In Advanced Litigation, LLC v. Herzka, read opinion here, the Chancery Court decided a motion for summary judgment involving claims for misappropriation of trade secrets and conversion, as well as a counterclaim and third-party complaint for unjust enrichment and violation of the Delaware Wage Payment and Collection Act, 19 Del. C. Sections 1101 through 1115 (“DWPCA”). The court previously had granted a motion for dismissal of claims against the defendants based on a Rule 41(b) determination of failure to prosecute, as well as an entry of judgment against the plaintiff on one of the counterclaims. Subsequently the defendants amended their counterclaims to add an additional party and to pursue their claims for wages earned under the DWPCA.
The court determined that there were genuine issues of material fact that barred summary judgment on the following key issues: (1) Whether the claimant was an employee or an independent contractor; (2) Whether under Section 1103(b) of the DWPCA, the employer had “reasonable grounds” to dispute claims such that statutory penalties of attorneys’ fees and liquidated damages would apply; and, (3) Whether the spouse of the named counterclaim defendant was a “manager” as that term is used in the DWPCA. Thus, the motion for summary judgment against the spouse as a defendant liable under the Delaware Wage Payment and Collection Act was denied. This case also includes a good discussion of the applicable standards for satisfying the prerequisites for a motion for summary judgment. For example, the court emphasized that a party opposing summary judgment “may not rest upon the mere allegations or denials of [their] pleading, but . . . must set forth specific facts showing that there is a genuine issue for trial. If [the party] does not so respond, summary judgment, if appropriate, shall be entered against [them]. “ (citing Chancery Court Rule 56(e)). The court also emphasized that it “maintains the discretion to deny summary judgment if it decides that a more thorough development of the record would clarify the law or its application.”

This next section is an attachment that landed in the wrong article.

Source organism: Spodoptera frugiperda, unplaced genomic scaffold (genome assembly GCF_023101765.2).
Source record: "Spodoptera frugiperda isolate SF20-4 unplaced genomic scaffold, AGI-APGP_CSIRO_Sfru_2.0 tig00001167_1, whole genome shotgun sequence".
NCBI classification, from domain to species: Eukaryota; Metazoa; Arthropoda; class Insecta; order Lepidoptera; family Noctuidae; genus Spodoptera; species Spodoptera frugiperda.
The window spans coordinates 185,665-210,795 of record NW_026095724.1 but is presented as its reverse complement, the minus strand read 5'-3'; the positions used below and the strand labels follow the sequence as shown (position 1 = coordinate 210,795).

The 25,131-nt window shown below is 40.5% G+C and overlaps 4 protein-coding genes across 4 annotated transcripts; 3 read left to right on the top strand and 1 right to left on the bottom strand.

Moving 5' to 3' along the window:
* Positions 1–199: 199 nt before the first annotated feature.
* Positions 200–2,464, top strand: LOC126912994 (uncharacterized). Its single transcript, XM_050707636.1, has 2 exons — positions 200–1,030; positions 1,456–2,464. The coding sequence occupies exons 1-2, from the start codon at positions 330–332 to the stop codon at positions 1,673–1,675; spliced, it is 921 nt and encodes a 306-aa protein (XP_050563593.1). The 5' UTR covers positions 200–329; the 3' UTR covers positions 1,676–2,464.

Lastly, the court discussed the concept of “the law of the case” as being established when a specific legal principle is applied to an issue presented by facts which remain constant throughout the subsequent course of the litigation and once addressed in a procedurally appropriate way by a court, it is generally held to be the “law of that case” and will not be disturbed by the court unless compelling reasons to do so appear. However, the “law of the case doctrine” is neither inflexible nor an absolute bar to reconsideration of a prior decision that is “clearly wrong, produces an injustice, or should be revisited because of changed circumstances. “ Moreover, the doctrine does not have the same finality of res judicata as it only applies to litigated issues and does not reach issues which could have been but were not litigated.